When I was 4, I was diagnosed with Epilepsy. This seemed to explain my unusual behavior. My zoning out, my preference for naps rather than playing with other children. Most of my seizures were auras or simple partials that affected my emotions, causing sudden fear, anxiety and nervousness. I also had visual hallucinations, waking at night screaming because I saw things crawling on me. Yup, this made me especially weird. I remember a particular time falling asleep at a friend’s house and waking up screaming for her to get a huge spider off of me.
When I was 14, it seemed my seizures had calmed down quite a bit and I would be able to discontinue medication and even start doing some regular things. I got a job my first real job at Wendy’s when I was 15. But, my first job bliss died on day one. My manager would bark orders at us and we had to remember what he said. I remember feeling so overwhelmed having to remember what he said and the order of things and also keep up with orders that were scrolling on the monitor from the drive through. Once I finally got the hang of things with making sandwiches, they switched me to cleaning the dining area. The change in routine caused my anxiety level to go up and eventually my school work started to suffer. I think I lasted less than 5 months.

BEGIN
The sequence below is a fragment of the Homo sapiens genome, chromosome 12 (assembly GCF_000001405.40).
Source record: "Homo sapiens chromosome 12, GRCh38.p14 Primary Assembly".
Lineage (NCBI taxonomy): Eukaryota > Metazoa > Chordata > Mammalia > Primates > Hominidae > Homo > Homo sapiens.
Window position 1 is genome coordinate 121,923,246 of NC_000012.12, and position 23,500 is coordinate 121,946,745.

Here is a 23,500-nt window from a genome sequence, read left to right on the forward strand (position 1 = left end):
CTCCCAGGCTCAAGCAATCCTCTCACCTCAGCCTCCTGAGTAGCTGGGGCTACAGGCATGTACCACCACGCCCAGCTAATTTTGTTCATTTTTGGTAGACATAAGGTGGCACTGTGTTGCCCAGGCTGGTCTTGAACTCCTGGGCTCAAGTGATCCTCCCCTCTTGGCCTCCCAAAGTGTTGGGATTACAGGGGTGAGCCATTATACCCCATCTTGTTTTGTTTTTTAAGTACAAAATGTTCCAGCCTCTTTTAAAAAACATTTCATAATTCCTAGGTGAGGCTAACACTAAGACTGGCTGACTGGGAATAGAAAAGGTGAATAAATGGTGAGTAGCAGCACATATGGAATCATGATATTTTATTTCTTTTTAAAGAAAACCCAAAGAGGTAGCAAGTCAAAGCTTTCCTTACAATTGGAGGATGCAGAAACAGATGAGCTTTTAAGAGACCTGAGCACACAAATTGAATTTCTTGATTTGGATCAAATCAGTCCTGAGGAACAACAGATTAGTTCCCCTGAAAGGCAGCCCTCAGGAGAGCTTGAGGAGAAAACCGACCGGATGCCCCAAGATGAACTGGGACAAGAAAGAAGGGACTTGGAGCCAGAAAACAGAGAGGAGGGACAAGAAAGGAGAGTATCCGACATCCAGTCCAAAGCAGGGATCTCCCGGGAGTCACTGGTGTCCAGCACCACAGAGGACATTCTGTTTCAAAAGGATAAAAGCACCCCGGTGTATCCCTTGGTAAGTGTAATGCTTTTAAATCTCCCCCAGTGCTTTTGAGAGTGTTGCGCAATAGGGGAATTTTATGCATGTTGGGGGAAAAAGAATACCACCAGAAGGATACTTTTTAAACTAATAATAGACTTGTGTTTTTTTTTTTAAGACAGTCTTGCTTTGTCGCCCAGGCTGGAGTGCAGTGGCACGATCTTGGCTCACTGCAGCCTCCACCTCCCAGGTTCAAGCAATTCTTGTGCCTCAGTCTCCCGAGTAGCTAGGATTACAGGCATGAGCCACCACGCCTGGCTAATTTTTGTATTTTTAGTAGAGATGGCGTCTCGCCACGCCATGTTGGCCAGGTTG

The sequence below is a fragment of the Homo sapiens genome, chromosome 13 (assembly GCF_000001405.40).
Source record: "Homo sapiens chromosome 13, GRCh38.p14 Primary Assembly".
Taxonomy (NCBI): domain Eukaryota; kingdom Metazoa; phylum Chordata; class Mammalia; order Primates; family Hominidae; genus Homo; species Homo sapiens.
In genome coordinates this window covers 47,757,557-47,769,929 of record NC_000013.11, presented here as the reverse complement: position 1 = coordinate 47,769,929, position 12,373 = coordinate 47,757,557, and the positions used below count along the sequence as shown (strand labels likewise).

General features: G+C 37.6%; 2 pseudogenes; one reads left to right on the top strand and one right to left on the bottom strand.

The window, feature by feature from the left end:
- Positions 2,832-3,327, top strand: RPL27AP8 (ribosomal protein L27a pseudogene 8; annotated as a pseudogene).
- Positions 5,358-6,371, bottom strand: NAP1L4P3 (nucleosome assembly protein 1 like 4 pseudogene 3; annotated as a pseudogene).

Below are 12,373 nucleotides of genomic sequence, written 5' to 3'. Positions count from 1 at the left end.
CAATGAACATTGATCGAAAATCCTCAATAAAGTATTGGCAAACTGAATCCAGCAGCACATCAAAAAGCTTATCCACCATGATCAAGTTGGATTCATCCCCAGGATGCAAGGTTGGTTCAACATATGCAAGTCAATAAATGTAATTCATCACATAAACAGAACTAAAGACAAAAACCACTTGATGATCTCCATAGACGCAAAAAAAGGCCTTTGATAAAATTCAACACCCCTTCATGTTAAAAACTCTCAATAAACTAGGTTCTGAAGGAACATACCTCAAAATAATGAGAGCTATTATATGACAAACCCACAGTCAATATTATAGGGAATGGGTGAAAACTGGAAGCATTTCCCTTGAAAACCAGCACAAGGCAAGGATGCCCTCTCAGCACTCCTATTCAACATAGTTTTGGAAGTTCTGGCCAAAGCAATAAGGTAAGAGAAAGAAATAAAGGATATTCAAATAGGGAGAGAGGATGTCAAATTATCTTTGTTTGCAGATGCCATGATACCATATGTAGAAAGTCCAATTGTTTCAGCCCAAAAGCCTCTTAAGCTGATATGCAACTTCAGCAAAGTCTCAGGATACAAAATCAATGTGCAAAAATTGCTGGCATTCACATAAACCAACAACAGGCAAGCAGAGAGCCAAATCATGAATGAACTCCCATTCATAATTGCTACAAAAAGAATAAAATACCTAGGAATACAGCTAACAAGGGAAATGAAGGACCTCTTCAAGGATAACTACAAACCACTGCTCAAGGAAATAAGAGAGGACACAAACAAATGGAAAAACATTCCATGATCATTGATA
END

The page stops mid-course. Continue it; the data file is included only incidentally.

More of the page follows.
In the ensuing years, I would have many job experiences like that one. It made for a sketchy work record and an overall anxiety about working. Several times during my young adulthood I fell into utter despair. I would escape through daydreaming, imagining myself competent with friends, travelling the world.
Writing was another escape. i filled journals with annals of my teenage life, when I read it now, it looks more like a journalistic account.
However, my poetry was much more expressive. Words were things that were malleable in my mind. Somehow, I could use them to create symbolism that perfectly reflected my entangled feelings.
Later on in life, I would return to writing again and again as a way to work through problems or convey the reams of information I would tear through with a newfound interest.

Why should you care about these details? I am sharing in hopes that you might see yourself in some of these experiences. I know, reading blog posts written by Aspie women has helped me to see myself. After I started to understand what being on the spectrum meant, I have had more than a few ah-ha moments. I am sure I am not the only one who has done a survey of her life examining moments that once were confusing or even traumatizing and seeing it through the lense of an Autistic person. It can be powerful to redefine those moments, helping to redefine your self-identity